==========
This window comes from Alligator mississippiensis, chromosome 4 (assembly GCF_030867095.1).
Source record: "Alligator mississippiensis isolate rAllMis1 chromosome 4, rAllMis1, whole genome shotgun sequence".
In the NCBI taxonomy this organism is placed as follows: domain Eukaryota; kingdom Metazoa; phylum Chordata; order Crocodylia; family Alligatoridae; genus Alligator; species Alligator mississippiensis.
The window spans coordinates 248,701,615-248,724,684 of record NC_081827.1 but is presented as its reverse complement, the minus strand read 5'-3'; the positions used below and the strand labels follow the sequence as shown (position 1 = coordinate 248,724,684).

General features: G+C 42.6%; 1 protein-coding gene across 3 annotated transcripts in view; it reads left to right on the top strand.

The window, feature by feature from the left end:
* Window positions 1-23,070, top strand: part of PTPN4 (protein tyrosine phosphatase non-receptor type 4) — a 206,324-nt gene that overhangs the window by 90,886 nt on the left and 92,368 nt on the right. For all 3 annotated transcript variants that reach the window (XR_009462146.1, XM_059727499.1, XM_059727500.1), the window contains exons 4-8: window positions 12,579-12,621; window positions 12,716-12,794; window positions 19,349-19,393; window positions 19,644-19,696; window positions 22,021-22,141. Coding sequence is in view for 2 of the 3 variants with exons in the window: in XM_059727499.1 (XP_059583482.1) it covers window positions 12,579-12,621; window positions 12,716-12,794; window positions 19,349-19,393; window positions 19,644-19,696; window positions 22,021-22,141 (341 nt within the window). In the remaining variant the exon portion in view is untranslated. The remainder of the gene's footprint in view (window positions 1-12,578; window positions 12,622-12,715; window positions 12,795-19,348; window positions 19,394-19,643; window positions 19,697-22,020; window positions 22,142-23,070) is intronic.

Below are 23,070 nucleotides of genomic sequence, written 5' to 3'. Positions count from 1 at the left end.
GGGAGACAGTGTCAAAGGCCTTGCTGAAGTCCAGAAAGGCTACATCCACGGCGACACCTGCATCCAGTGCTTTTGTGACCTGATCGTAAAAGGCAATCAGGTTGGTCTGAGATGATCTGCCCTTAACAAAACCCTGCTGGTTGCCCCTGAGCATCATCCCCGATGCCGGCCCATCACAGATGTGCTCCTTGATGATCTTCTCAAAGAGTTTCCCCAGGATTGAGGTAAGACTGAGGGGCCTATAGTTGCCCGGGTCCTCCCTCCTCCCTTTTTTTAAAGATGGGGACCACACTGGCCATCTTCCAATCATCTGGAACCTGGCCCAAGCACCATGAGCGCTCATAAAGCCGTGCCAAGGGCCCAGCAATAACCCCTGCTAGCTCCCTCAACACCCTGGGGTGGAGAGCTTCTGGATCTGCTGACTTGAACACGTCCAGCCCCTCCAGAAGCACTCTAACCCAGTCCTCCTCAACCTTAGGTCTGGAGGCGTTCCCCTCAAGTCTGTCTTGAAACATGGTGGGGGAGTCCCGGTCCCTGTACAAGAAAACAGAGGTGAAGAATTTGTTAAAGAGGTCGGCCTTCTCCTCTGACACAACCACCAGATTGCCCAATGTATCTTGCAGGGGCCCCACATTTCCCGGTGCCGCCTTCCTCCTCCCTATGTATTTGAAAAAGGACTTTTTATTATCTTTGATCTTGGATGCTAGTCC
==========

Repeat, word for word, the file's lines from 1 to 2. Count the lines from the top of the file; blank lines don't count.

This window comes from Alligator mississippiensis, chromosome 4 (assembly GCF_030867095.1).
Source record: "Alligator mississippiensis isolate rAllMis1 chromosome 4, rAllMis1, whole genome shotgun sequence".